HHS Sets New Guidelines for Women’s Health Services

The Department of Health and Human Services (HHS) has announced new guidelines requiring health insurance plans to cover several women’s preventive services on or after August 1, 2012.  Among the inclusions are contraception and voluntary sterilization.  According to HHS Secretary Kathleen Sebelius the decision is a result of the Affordable Care Act’s (ACA) efforts to prevent problems before they start.  “These historic guidelines are based on science and existing literature and will help ensure women get the preventive health benefits they need,” she said.  The Institute of Medicine (IOM) conducted a scientific review of women’s health needs and gave recommendations on specific preventive measures; HHS has now approved those recommendations.

“Today, as part of the Affordable Care Act, we are announcing historic new guidelines that will help women get the care they need to stay healthy,” Sebelius said. “Today we are accepting the recommendations of the Institute of Medicine, so no woman in America needs to choose between paying a grocery bill and paying for the key care that can save her life.”

The new rules are one of the broadest and potentially popular provisions of the ACA. “Since birth control is the most common drug prescribed to women ages 18 to 44, insurance plans should cover it,” Sebelius said. “Not doing it would be like not covering flu shots.”  The new rules also apply to annual “well-woman” checkups; screening pregnant women for diabetes; DNA testing every three years for human papillomavirus (HPV) — which can cause certain cancers in women 30 years and older; annual screening and counseling for HIV; counseling to determine whether a woman is at risk for other sexually transmitted diseases; breast-feeding support, counseling and supplies including breast pumps; yearly screening and counseling for domestic violence; and sterilization methods.

Howard Koh, MD, HHS assistant secretary for health, estimated that by 2013, 34 million women between the ages of 18 and 64 will receive the benefits detailed in the new ruling.  Although preventive care saves money by avoiding or delaying more costly chronic disease care, Koh said the new benefits will involve a “small” increase in premium costs.

Stephanie Cutter, a deputy senior advisor to President Obama, said that, “As a result of the Affordable Care Act, the new health reform law, insurance companies have to provide preventative care with no out-of-pocket costs.  There were never any guidelines for women’s health to make sure they stay healthy throughout the course of their lives.  Today, that’s no longer the case.  We have a set of recommended preventative services for women.  Private insurance companies,” Cutter said, “have to provide the services with no out-of-pocket costs.  Many of the benefits we’re announcing today are already part of large private healthcare care, employer plans, and they’re part of federal health care benefits.  Members of Congress have the benefits. Now, they’re going to be available to all women.”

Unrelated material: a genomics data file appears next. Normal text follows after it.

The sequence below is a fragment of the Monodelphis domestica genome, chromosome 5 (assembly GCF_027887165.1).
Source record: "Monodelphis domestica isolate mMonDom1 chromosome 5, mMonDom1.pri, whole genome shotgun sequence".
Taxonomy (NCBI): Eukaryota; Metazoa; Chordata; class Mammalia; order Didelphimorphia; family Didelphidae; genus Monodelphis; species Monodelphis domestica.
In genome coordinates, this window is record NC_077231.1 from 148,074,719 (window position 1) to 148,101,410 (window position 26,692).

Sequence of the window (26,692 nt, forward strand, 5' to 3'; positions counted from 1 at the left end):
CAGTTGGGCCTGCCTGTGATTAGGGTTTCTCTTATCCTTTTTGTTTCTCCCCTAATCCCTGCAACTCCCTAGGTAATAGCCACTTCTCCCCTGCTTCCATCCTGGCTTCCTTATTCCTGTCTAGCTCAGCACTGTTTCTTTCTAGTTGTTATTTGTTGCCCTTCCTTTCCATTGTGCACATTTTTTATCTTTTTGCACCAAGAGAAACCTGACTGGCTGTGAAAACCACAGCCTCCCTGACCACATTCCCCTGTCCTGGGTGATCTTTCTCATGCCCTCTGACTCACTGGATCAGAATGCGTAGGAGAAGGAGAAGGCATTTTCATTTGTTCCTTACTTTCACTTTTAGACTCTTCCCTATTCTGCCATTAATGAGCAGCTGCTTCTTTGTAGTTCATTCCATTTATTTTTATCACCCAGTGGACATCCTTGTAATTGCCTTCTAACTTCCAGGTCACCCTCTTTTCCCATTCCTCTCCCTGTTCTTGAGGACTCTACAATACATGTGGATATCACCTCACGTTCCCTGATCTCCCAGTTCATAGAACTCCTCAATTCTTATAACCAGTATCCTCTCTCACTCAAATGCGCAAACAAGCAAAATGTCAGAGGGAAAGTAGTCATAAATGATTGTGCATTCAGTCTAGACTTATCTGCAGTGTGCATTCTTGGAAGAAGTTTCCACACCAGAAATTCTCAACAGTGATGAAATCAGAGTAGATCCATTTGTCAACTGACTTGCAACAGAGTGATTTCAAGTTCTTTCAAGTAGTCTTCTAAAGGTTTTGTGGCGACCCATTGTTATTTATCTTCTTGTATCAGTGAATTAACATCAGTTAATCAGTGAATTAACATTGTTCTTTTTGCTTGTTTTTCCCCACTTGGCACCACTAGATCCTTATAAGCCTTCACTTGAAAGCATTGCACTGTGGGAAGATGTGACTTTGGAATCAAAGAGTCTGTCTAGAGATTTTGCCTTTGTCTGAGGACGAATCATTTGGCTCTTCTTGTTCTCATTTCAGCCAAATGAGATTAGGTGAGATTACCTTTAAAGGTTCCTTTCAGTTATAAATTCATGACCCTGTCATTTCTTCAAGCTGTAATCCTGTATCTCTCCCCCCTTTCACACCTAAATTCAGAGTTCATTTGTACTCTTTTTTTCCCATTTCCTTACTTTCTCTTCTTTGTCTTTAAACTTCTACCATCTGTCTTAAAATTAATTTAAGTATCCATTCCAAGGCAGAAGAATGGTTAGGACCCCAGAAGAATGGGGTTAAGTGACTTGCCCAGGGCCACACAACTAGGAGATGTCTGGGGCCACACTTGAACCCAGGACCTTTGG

“For women’s health, this is historic — a really important turning point,” said Judy Waxman, vice president for health and reproductive rights at the National Women’s Law Center.  At present, women pay as much as $50 a month for birth control pills, even if they have insurance coverage, said Dr. Allison Cowett, director of the Center for Reproductive Health at the University of Illinois at Chicago Medical Center.  For many women, this is a financial hardship and a disincentive to practice consistent birth control.  Fully 95 percent of women who have unplanned pregnancies report using contraception only occasionally or never — often because it’s too expensive, according to the Guttmacher Institute, a nonpartisan research organization.  Birth control has been shown to improve maternal and child health, in addition to reducing unwanted pregnancies and abortions.

The guidelines, which would compel insurance companies to cover costs and eliminate co-pays and deductibles, have their critics. Birth control has been controversial since Margaret Sanger opened the United States’ first family planning clinic in 1916 — and ended up in prison for it. While many believe that contraception is the best method to prevent unwanted pregnancies, others support abstinence education. The United States Conference of Catholic Bishops opposes the new guidelines, saying, “Pregnancy is not a disease, and fertility is not a pathological condition to be suppressed by any means technically possible.”  Women’s rights advocates argue that the benefits of free birth control have uses other than preventing pregnancy. “The number of children we have determines how many we need to educate, how many we need to employ,” says Roosevelt Institute Senior Fellow Ellen Chesler.  “The social and economical outcomes of contraception are critical.”

The new guidelines will not apply to religious institutions that offer health insurance to employees.  Not surprisingly, health insurers also oppose the rules.  The Institute of Medicine counters that the “direct medical cost of unintended pregnancy in 2003 was $5 billion, with a savings from contraception that year estimated at $19.3 billion.  With nearly half of pregnancies unintended, there’s quite a bit of room to save money with free contraception.”  One estimate of the cost of birth control for women is between $3,600 and $18,000 over a lifetime, depending on insurance, the form of contraception and other factors.

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